In the Notes app, you can pull up a virtual clear plastic ruler and move it around with the Pencil or your fingers, and use it to draw straight edges. Very cool, and useful for drafting. You can use apps that have layers, such as Sketchbook Pro.
You can only use apps, not full desktop programs. There’s no easy way to access your files to open them in different apps, and, annoyingly, no central way of saving them.
Display: 12.9″ iPad Pro vs. 9.7″ iPad Pro
The gorilla glass is pretty slick, and the Pencil slides across it, but it isn’t as slippery as some screens. Colors look great.
Both the larger and smaller iPad Pros cover and slightly exceed the whole sRGB gamut. The 12.9″ iPad Pro has excellent color accuracy, and the 9.7″ very good, with a very bright screen, about 430 nits. The larger Pro is less bright, at about 375 nits. The smaller one, though, has TrueTone color, which adapts itself to your surroundings, and is supposed to emulate paper. Don’t worry, you can disable TrueTone in the settings if you want.)
It also uses a second color gamut, the DCI-P3 Wide Color Gamut. That’s what’s used in 4K UHD TVs as well as digital cinema. It also has Night Shift, which takes out the blue light that keeps you up (similar to fl.ux, a free Windows app). The smaller iPad Pro has virtually perfect color accuracy.
So is the amazing screen a reason to choose the smaller one? Maybe, but I still prefer the larger screen. Hopefully Apple will make the next version of the larger one with an equally great display.
Now instead of just charging your iPad, the Lightning Connector is bidirectional–it can give, and take, power. On the iPad Pro, it serves to not only charge the device, but to connect a keyboard and charge the Apple Pencil.
The Pro has 10 hours of battery life, and the Pencil lastsfor 12 hours on a full charge. And charging the Pencil for just 15 seconds, a deed akin to sharpening a wooden pencil, gives you 30 more minutes of drawing.
The charging port is on the side of the iPad Pro, so that the Pencil point sticks out at a perpendicular angle into the air–so be a little careful in crowded coffee shops.
The iPad Pro pushes pressure-sensitive tablets into the mainstream. Some users are finding that it substitutes for a laptop and a tablet, while some who already have a laptop and tablet can’t find much use for it and think the size is awkward. It wears many hats (caps?)–people are using it as a TV, a newspaper, ebook reader, a way to get work done on planes, trains, and buses, and a not-the-most-efficient laptop once you connect a keyboard. One iPad Pro review by an attorney praised it for saving a lot of paper, as you can pull up and sign PDFs so easily. It is ideal for paperwork. Professional artists doing an iPad Pro review seem to pretty much agree that it’s a sketchbook, not a substitute for a computer with desktop apps. Using the Apple Pencil for drawing is a hit with most people. Many iPad Pro and Apple Pencil reviews rave that the Pencil beats Cintiq pens. I do agree that it gives a new level to the digital drawing experience, and is fun as well.
Pencil has excellent accuracy
Tilt and rotation sensitivity, including using the side of the tip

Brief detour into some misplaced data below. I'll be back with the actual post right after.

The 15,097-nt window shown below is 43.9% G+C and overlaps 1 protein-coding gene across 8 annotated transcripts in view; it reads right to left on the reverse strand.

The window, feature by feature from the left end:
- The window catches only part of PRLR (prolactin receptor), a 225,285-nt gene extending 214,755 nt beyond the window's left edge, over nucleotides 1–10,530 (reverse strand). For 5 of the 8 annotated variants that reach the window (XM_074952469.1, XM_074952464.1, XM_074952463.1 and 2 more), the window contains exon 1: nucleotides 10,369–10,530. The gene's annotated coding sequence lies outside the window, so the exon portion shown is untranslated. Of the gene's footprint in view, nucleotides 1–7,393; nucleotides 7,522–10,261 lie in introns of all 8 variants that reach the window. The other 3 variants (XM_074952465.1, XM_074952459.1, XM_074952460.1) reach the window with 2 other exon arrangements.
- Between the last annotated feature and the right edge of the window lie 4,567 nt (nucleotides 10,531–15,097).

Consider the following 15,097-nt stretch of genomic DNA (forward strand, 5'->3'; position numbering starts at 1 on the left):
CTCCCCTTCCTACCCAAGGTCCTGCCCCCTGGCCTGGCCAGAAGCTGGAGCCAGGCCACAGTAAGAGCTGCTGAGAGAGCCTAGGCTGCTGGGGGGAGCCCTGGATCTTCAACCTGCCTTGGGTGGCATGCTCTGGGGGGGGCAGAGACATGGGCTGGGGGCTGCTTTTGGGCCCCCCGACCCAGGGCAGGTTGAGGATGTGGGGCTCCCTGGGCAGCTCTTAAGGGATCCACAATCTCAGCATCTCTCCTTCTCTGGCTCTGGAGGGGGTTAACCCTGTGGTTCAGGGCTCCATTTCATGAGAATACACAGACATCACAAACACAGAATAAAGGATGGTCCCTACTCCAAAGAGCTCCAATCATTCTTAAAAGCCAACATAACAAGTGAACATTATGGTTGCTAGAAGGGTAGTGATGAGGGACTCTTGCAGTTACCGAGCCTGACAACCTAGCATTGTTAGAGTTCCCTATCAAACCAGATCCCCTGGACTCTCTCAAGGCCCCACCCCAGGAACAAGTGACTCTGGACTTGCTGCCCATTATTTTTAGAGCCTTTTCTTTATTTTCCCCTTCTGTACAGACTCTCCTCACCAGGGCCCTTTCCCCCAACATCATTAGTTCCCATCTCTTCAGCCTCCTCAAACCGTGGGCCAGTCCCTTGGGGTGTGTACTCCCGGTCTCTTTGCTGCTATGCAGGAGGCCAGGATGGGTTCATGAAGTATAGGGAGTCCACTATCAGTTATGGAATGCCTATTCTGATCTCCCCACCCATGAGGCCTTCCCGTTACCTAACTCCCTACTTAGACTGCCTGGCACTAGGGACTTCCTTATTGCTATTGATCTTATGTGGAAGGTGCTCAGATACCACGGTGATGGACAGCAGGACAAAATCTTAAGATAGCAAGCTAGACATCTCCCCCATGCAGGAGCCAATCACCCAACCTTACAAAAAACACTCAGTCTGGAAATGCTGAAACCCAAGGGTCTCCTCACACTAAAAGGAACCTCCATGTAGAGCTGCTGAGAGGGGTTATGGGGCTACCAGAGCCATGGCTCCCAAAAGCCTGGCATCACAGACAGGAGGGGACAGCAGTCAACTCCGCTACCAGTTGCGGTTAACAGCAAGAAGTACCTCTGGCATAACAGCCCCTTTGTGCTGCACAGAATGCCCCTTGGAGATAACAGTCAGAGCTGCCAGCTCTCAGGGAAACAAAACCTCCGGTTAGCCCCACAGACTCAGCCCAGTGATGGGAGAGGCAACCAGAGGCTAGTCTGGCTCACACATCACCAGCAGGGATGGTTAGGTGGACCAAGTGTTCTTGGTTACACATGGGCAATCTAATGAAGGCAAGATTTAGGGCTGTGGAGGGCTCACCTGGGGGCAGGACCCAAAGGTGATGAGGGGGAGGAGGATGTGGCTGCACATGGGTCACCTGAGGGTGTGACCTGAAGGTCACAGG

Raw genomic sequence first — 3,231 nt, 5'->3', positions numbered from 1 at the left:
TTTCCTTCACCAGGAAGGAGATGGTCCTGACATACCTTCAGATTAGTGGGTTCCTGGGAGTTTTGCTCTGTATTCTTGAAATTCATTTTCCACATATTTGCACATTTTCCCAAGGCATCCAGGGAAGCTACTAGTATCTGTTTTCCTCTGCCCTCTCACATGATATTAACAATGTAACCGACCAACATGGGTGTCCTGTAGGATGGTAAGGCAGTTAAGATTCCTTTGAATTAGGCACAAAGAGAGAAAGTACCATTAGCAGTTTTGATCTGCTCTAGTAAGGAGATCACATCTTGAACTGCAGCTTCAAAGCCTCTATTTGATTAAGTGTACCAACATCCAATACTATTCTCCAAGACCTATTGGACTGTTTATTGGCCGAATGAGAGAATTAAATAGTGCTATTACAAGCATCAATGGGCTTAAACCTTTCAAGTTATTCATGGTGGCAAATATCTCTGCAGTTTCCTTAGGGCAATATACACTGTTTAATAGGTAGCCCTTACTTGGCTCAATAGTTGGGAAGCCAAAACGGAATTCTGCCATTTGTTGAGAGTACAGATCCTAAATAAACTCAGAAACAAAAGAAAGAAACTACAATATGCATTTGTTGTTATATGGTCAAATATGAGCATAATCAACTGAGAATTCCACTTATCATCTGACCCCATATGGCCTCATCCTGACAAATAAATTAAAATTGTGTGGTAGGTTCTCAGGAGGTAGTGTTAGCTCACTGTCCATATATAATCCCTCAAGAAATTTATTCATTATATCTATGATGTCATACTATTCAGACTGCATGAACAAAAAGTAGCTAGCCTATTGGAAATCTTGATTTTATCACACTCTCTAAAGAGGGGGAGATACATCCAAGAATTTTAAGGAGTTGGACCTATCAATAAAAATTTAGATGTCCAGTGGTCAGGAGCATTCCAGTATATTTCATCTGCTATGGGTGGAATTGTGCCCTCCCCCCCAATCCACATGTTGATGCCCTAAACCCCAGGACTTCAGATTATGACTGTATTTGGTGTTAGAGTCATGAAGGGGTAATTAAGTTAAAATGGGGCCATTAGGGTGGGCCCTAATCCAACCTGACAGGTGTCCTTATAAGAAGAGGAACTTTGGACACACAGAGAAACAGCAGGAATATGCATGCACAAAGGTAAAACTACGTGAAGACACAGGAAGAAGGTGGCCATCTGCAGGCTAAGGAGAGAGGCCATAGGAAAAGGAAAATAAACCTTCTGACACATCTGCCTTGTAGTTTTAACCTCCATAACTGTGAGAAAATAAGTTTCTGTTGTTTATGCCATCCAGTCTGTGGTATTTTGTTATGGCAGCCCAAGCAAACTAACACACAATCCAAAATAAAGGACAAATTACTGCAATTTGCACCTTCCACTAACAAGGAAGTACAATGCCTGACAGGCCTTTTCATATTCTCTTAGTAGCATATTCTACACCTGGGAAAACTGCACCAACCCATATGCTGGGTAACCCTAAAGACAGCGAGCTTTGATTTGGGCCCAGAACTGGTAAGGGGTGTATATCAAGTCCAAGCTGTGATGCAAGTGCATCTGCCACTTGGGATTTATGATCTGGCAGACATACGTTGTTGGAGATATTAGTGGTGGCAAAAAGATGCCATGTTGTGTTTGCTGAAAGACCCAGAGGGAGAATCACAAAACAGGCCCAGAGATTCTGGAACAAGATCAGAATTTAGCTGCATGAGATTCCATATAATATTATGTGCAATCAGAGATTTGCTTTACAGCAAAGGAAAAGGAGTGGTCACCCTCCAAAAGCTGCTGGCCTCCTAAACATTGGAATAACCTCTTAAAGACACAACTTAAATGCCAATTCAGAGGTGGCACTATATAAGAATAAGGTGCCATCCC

Excellent palm rejection
Good for note-taking
4:3 aspect ratio
Good for tasks such as signing documents, dealing with PDFs–can replace a lot of paper
No way to tether Pencil to the iPad, or the end cap to the Pencil
Lack of eraser tip
OS doesn’t allow for convenient file management
Cannot use full programs such as Photoshop
no USB port
No SD card slot; storage not upgradeable
Screen is slick
Pencil is a bit heavy
Apple Pencil. Click image to see at Best Buy
Apple Smart Keyboard. Click image to see at Best Buy
Is the iPad Pro a substitute for a laptop? Not really. Even using the iPad Pro with a keyboard is limiting. The keyboards for it can’t provide touchpads, you can’t use a mouse, and you can’t adjust the angle of the screen.
Is it a substitute for a Cintiq? Not really. You can only use apps with the iPad Pro, pressure sensitivity is app-dependent. The Pencil is not the issue here, nor is the screen. It does supply more of an “experience,” and solves the small, irritating issues with lines that affect Wacom, N-trig and other digitizers. But the OS is limiting. You can’t use full Photoshop or Illustrator or do efficient file management.
On the positive side, I think anyone could pick this up and intuitively go with the flow, just draw, without any learning curve, and that’s motivating. Drawing could get pretty addictive, especially with the ability to share the drawings so easily. Even the Wacom Cintiq 6D art pen doesn’t perform the side-shading feat. Beginning or hobby artists would love this, and professional artists would enjoy it as a very cool-looking digital sketchbook. I have no doubt it will be popular.
Apple hasn’t deigned to tell us how many levels of pressure sensitivity there are. Guess we shouldn’t worry our pretty little heads about it.
There are some handy, low-cost accessories out there that solve the annoying problem of the loose cap that can roll away. They add a little weight, but many artists are happy with them.
Here’s a cool Apple Pencil clip:
If you’re looking for a less expensive digital sketchbook, we recommend the Samsung Galaxy Tab A 9.7″ with S Pen or the 2017, higher-end Samsung Galaxy Tab S3, both Android tablets with a Wacom digitizer.
Update: Here’s the new Surface laptop (Surface Pro 5)
The Toshiba dynaPad, a mobile Windows 10 tablet, is also one to consider if you’re seeking a portable sketchbook. (note: this product is older now and no longer being made).
The Surface Pro 4 is probably the main competition to the iPad Pro as far as non-art issues; the Pro 4 will let you use Photoshop.
If you’re looking for a handmade iPad Pro case that with an amazing set of positions, read our post about the FlipSteady.
Read all about the top drawing and graphics tablets.
end of iPad Pro review
See top iPad drawing apps.
See best artist tablet PCs